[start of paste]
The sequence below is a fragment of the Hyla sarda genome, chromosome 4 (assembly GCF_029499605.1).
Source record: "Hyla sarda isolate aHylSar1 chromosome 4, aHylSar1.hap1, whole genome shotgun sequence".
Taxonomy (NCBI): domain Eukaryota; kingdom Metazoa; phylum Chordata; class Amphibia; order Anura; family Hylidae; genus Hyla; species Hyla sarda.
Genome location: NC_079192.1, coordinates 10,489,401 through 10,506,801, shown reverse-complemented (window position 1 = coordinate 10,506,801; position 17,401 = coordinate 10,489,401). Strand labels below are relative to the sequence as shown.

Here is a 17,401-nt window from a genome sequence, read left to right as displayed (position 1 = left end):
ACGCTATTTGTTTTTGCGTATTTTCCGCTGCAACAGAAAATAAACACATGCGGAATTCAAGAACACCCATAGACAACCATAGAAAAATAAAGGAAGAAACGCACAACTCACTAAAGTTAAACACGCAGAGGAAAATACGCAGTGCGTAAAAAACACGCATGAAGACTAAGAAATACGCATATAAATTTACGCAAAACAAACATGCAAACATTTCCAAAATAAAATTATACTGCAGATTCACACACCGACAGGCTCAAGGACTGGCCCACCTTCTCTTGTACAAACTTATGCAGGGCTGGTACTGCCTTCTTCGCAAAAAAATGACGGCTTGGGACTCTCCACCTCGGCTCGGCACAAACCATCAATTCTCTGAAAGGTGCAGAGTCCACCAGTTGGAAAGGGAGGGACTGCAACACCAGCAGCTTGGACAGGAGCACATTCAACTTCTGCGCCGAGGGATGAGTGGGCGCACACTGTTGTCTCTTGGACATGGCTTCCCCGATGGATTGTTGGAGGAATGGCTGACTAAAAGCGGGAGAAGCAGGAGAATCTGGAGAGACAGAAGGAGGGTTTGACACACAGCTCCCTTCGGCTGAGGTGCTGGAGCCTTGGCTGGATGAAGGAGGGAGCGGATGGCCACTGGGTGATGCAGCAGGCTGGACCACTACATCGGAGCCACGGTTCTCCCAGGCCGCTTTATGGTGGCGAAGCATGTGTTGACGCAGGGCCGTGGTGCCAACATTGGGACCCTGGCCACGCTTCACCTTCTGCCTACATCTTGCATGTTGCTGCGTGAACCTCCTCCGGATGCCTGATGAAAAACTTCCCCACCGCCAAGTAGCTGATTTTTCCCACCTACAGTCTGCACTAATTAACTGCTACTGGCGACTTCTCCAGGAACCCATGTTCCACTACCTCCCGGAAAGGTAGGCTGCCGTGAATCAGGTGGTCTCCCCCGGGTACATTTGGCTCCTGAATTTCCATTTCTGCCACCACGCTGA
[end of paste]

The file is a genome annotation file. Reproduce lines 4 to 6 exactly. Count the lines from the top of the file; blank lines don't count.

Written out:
Genome location: NC_079192.1, coordinates 10,489,401 through 10,506,801, shown reverse-complemented (window position 1 = coordinate 10,506,801; position 17,401 = coordinate 10,489,401). Strand labels below are relative to the sequence as shown.

Here is a 17,401-nt window from a genome sequence, read left to right as displayed (position 1 = left end):
ACGCTATTTGTTTTTGCGTATTTTCCGCTGCAACAGAAAATAAACACATGCGGAATTCAAGAACACCCATAGACAACCATAGAAAAATAAAGGAAGAAACGCACAACTCACTAAAGTTAAACACGCAGAGGAAAATACGCAGTGCGTAAAAAACACGCATGAAGACTAAGAAATACGCATATAAATTTACGCAAAACAAACATGCAAACATTTCCAAAATAAAATTATACTGCAGATTCACACACCGACAGGCTCAAGGACTGGCCCACCTTCTCTTGTACAAACTTATGCAGGGCTGGTACTGCCTTCTTCGCAAAAAAATGACGGCTTGGGACTCTCCACCTCGGCTCGGCACAAACCATCAATTCTCTGAAAGGTGCAGAGTCCACCAGTTGGAAAGGGAGGGACTGCAACACCAGCAGCTTGGACAGGAGCACATTCAACTTCTGCGCCGAGGGATGAGTGGGCGCACACTGTTGTCTCTTGGACATGGCTTCCCCGATGGATTGTTGGAGGAATGGCTGACTAAAAGCGGGAGAAGCAGGAGAATCTGGAGAGACAGAAGGAGGGTTTGACACACAGCTCCCTTCGGCTGAGGTGCTGGAGCCTTGGCTGGATGAAGGAGGGAGCGGATGGCCACTGGGTGATGCAGCAGGCTGGACCACTACATCGGAGCCACGGTTCTCCCAGGCCGCTTTATGGTGGCGAAGCATGTGTTGACGCAGGGCCGTGGTGCCAACATTGGGACCCTGGCCACGCTTCACCTTCTGCCTACATCTTGCATGTTGCTGCGTGAACCTCCTCCGGATGCCTGATGAAAAACTTCCCCACCGCCAAGTAGCTGATTTTTCCCACCTACAGTCTGCACTAATTAACTGCTACTGGCGACTTCTCCAGGAACCCATGTTCCACTACCTCCCGGAAAGGTAGGCTGCCGTGAATCAGGTGGTCTCCCCCGGGTACATTTGGCTCCTGAATTTCCATTTCTGCCACCACGCTGA